Singer-songwriter Abigail Washburn is a study in paradox. While living in the culture-rich region around Chung Du near the Himalayan mountains, she started contemplating Meng Jiao’s ancient Chinese poem "Song of the Traveling Son," which tracks one young man’s journey over the course of the seasons. More specifically, she began to wonder what the corollary would be – what a daughter’s song or poem would have to say. From those musings emerged her "Song of the Traveling Daughter," a plangent exchange between banjo and cello that became the title track of her subtly affecting album, released by Nettwerk last summer.

Strongly symbolic of Washburn’s travels over the past 10 years, the song is key to the personal evolution that ultimately inspired her to immerse herself in traditional American culture. Yet it’s sung in Mandarin.

Fittingly, Washburn has said that it’s about freedom and what a woman wants in life.

That academic studies of Chinese culture should prompt an American artist to seek out her own heritage is perhaps not as odd as it first seems. Overseas residencies have a funny way of reinforcing national identity, plus celebrations of family and community values are at the heart of the oldest traditions in both cultures. And the way Washburn incorporates old-time instrumentation and tunings into her songs, the banjo imparts an Asian flavor even to those songs sung in English – not too surprising, given that she was inspired to pick up the instrument by her sojourn in China. While there she was driven to learn more about her individual identity, and, as she writes in her liner notes, she wanted to "delve deeper into the roots of things American." Old Doc Watson recordings further fueled her interest in the banjo as well as the old-time repertoire.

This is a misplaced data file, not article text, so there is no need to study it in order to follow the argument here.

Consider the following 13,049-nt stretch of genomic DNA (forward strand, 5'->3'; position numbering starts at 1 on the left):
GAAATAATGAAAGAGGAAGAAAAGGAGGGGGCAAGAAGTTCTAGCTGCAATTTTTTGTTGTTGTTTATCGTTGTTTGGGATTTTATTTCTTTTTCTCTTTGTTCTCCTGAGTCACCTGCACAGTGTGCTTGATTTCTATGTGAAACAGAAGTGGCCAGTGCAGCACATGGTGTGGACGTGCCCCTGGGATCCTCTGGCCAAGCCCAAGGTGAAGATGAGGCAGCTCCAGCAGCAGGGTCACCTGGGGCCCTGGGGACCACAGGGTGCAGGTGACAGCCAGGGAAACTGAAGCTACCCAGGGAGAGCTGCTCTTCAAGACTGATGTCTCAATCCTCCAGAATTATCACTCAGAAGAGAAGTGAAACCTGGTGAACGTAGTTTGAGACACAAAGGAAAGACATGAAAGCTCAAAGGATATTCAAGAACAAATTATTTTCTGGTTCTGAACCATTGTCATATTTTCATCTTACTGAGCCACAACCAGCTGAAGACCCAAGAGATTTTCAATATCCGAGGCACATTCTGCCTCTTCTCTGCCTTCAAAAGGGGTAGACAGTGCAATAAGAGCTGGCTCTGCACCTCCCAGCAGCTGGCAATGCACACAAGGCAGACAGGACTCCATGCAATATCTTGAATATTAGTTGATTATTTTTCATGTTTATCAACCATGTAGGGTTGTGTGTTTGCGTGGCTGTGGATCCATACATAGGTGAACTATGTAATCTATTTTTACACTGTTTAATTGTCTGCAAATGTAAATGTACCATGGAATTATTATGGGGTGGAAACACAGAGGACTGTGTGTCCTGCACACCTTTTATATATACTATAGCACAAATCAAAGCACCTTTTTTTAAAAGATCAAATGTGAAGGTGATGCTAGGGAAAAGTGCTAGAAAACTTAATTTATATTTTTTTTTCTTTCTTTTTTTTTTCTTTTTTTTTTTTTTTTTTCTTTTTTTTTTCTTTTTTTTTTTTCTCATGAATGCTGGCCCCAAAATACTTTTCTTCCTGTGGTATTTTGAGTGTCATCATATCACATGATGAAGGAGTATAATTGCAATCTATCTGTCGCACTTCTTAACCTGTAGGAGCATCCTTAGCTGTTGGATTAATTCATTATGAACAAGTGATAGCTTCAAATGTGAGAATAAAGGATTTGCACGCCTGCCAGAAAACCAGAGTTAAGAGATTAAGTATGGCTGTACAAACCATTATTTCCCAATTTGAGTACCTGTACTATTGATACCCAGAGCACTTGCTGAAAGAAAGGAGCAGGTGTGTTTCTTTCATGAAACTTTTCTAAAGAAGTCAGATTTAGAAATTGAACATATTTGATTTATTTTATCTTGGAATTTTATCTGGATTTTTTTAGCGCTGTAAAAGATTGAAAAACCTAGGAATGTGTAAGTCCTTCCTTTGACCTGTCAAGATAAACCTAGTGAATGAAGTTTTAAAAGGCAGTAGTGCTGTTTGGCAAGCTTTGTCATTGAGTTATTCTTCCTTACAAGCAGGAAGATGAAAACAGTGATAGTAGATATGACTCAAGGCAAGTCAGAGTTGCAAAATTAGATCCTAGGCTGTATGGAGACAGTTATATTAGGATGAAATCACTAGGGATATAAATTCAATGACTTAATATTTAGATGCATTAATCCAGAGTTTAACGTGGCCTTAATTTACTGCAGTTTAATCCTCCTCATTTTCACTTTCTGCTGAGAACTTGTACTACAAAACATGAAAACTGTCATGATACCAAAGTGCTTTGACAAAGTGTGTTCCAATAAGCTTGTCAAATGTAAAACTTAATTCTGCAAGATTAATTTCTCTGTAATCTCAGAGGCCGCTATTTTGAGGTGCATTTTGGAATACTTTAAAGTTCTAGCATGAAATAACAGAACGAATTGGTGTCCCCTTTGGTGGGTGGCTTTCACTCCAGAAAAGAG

Yet Washburn, who’s also one-fifth of female old-time quintet Uncle Earl, didn’t consider herself a musician at the time. She was a full-fledged child of the suburbs (in Illinois, Maryland and Minnesota) who had sung in an a cappella vocal ensemble in college, but had never entertained dreams of

a music career. It was her burgeoning desire for self-expression that guided her to the banjo and songwriting. Critics and audiences on both continents have responded warmly to the singular path she’s traveled since. Expect her to bring a selection of banjos in different tunings to her concert on Sunday – and maybe a Chinese poem or two.